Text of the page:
USAID supports Tanzania to develop new technology to fight aflatoxin

TANZANIA – Tanzania, with the support from the United States Agency for International Development has developed a new technology that reduces aflatoxin contamination in food by 80-90%.

The technology known as Aflasafe TZ helps to reduce contamination of the poisonous chemical in both food and animal feed thus, rendering them safe for human consumption.

Developed by the International Institute of Tropical Agriculture (IITA) in partnership with the Ministry of Agriculture, it can also help the country meet high standards for export, boosting international trade.

Commercialization of the project will be done by IITA-led Aflatoxins Technology Transfer and Commercialization Initiative (aTTC) to ensure its availability and accessibility to the farming communities.

Ms Catherine Njuguna, a communication expert with the organisation said commercialization of Aflasafe products will be undertaken with technical support from Dalberg Global Development Advisors and Chemonics International.

“Its registration with the Tropical Pesticides Research Institute (TPRI) is almost complete,” she said.

In addition to an investor’s forum arranged in the country’s capital to discuss the business opportunities available in the manufacturing, distribution and marketing of Aflasafe products in the country, the groups are validating strategies such as outlining market projections, manufacturing feasibility and distribution scenarios.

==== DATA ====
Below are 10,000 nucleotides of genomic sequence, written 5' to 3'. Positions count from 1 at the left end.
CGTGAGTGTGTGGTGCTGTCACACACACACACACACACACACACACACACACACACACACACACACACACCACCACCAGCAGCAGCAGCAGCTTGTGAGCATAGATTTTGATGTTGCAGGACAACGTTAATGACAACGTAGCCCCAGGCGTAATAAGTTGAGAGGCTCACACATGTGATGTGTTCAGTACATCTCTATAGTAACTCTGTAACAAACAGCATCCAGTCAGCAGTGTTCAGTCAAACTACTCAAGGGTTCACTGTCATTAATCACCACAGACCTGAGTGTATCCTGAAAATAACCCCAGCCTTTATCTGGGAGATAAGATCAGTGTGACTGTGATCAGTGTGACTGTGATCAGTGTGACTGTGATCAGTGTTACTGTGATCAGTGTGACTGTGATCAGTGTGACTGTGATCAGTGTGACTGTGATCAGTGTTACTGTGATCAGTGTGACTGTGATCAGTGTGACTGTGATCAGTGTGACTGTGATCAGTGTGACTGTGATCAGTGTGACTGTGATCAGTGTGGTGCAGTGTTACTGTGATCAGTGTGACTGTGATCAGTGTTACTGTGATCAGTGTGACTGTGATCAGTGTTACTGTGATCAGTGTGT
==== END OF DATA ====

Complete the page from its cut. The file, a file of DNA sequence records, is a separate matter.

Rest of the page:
“This meeting is very important in efforts to reduce aflatoxin contamination in Tanzania after more than six years of research,” said Mr Abdou Konlambigue, aTTC managing director.

According to him, the technology is already registered and commercialized in Burkina Faso, Ghana, Nigeria, Kenya, Senegal and Gambia.

Losses in the European market

The Guardian reported that Africa is losing about US$670 million annually in exports as they are blocked in the European market as a result of aflatoxin contamination.

Such is linked to deficiencies in storage and post-harvest handling processes in common crops such as maize, rice, wheat, sorghum, pearl millet, oilseeds and others.

Nigeria’s Partnership for Aflatoxin Control in Africa (PACA) claimed that the country loses about US$155 million and 5,000 persons to liver cancer yearly, while Africa loses US$670m to the scourge.

They explained that aflatoxin was responsible for the disappearance of the groundnut pyramids in the North.

In the East African Community (EAC) bloc, aflatoxin growing in grains contaminates about 40% of food commodities traded locally.

Last month, the EAC launched a regional programme to prevent and control the menace which it says impacted on the region’s efforts for foods security besides posing health hazards to people.

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